susansflowers

garden ponderings


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Last Hurrahs

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Leaves on the Sweet Gum tree (above left) are just turning from green to yellow, while the Sugar Maple (on the right) has lost most of its leaves.
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Why would the leaves on one of three Aspen trees still be hanging on, when the other two trees are almost naked?

There are no flowers around the house.  Between the drought and global warming, I should be able to find some plant that will flower later in the season.  Driving today, I did spot nasturtiums in a neighbor’s yard.  Those I know I can grow – and they come with the bonus attribute of being edible besides pretty and late-growing.
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Down in the garden, it is another story.
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Dill (left) and Cilantro (right) flowers are staying handsome.  I think it is the perfect balance between enough sun to keep them happy, but cooler days of less daylight keep both of these plants from ‘going to seed’.
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Copy of DSCN4155 Copy of DSCN4157Cherry tomato and jalapeno flowers are in for disappointment, there is no chance they will grow to maturity before winter sets in.  Just not enough heat-hours left in this season.
Strawberries, also, keep blooming, and their fruit is much quicker to ripen, so I have a chance to harvest more of them – hoorah!


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A Good Idea

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The good news is we have lots of birds here, the bad news is that they love strawberries.  For a few years now, we have netted the berries which improved the yield.  But the stakes were putting large holes in the bird netting.  This year we got the idea of cutting holes in old tennis balls to soften the top of the stakes, and save our nets.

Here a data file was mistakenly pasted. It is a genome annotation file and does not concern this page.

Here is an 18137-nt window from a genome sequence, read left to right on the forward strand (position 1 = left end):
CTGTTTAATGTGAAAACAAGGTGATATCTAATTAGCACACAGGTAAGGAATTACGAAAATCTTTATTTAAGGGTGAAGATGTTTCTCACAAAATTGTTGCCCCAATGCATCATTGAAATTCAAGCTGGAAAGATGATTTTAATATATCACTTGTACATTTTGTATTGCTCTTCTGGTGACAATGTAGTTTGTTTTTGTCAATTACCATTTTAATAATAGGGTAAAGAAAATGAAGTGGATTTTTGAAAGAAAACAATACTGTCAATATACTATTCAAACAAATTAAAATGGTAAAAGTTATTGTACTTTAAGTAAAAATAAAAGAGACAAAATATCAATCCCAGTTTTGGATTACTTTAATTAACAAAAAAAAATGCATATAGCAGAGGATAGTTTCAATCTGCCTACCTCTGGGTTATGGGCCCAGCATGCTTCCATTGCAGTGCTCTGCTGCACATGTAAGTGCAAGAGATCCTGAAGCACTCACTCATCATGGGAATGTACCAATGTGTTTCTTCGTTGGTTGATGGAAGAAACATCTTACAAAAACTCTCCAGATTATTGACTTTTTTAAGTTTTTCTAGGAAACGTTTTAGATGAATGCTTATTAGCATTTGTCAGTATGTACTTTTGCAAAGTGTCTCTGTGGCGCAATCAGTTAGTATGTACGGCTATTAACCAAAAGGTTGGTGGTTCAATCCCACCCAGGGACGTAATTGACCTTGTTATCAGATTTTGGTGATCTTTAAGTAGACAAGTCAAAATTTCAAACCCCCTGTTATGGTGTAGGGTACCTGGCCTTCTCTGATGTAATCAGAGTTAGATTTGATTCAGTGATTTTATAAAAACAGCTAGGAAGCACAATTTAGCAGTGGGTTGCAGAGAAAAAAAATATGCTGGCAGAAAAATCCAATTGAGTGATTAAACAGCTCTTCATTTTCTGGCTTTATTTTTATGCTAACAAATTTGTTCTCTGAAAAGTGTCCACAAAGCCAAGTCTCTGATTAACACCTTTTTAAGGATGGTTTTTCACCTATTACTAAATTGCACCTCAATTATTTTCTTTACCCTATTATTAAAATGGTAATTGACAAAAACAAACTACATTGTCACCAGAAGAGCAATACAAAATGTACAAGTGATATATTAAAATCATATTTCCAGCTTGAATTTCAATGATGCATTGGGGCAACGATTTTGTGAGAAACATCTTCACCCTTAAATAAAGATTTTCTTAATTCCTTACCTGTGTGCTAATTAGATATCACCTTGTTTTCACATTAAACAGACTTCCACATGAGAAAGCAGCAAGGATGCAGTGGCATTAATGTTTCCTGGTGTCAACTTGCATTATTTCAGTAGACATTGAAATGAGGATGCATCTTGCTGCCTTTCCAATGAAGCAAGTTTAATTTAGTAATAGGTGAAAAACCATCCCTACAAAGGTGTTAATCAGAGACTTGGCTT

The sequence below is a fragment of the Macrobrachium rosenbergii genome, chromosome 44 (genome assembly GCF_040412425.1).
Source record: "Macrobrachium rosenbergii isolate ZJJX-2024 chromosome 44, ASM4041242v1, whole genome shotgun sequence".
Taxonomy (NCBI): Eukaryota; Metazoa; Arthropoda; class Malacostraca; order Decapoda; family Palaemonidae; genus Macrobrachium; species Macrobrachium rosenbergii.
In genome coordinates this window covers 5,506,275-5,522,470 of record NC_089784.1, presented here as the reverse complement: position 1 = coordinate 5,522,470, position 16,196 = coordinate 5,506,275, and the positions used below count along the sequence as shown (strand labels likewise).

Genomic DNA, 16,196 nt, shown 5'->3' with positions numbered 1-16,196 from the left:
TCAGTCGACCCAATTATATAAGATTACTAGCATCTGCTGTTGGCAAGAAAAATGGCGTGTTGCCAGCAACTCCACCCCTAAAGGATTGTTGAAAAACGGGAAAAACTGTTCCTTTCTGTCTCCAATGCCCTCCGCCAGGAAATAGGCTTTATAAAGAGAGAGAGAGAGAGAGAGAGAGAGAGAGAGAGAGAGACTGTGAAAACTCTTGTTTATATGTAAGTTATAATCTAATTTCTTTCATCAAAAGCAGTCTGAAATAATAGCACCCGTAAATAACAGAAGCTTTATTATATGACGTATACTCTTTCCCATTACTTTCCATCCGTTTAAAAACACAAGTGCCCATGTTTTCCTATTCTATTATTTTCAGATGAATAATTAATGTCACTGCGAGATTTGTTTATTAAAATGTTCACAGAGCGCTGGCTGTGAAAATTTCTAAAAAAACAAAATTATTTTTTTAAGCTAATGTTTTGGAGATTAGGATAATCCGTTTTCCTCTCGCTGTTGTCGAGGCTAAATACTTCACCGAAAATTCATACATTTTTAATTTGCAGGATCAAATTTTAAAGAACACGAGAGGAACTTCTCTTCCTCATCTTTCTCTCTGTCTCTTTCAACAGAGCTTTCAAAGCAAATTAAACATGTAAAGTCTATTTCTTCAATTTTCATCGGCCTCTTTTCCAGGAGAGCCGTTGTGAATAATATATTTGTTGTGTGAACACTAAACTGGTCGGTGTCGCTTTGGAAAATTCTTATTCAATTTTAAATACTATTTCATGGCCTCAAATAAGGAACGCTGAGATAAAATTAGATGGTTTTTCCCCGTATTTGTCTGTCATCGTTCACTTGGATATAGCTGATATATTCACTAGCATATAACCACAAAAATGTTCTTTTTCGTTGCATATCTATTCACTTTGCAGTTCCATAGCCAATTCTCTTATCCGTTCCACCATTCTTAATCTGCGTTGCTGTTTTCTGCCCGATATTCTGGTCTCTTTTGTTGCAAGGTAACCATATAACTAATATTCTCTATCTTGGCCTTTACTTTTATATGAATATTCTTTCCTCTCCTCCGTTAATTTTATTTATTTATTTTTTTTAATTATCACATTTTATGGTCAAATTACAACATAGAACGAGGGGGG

It seems like a good idea, we will know at the end of the season just how great this plan turned out to be.

Now we still have challenges to the berry crop from ground pests.
But one challenge at a time.

The Ubiquitous Mystery Flower

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The Ubiquitous Mystery Flower

This groundcover is creeping its way through my flower garden. I must have brought it in at some time in the far past, because I would see it in the fields if it came in via the birds.

The upside is that it does cover the ground easily and has a pretty flower. If it rains during the dry season (summer) this plant will get a second life and expand that much more. On the down side, it is very hard to stop this plant. The runners root easily, and imbed themselves in the hardest clay soil (which is plentiful here). It has choked out other more desirable groundcovers and small plants, including violets and strawberries.

For the life of me, I cannot find the name of this groundcover. If anyone can help me out, I am indebted.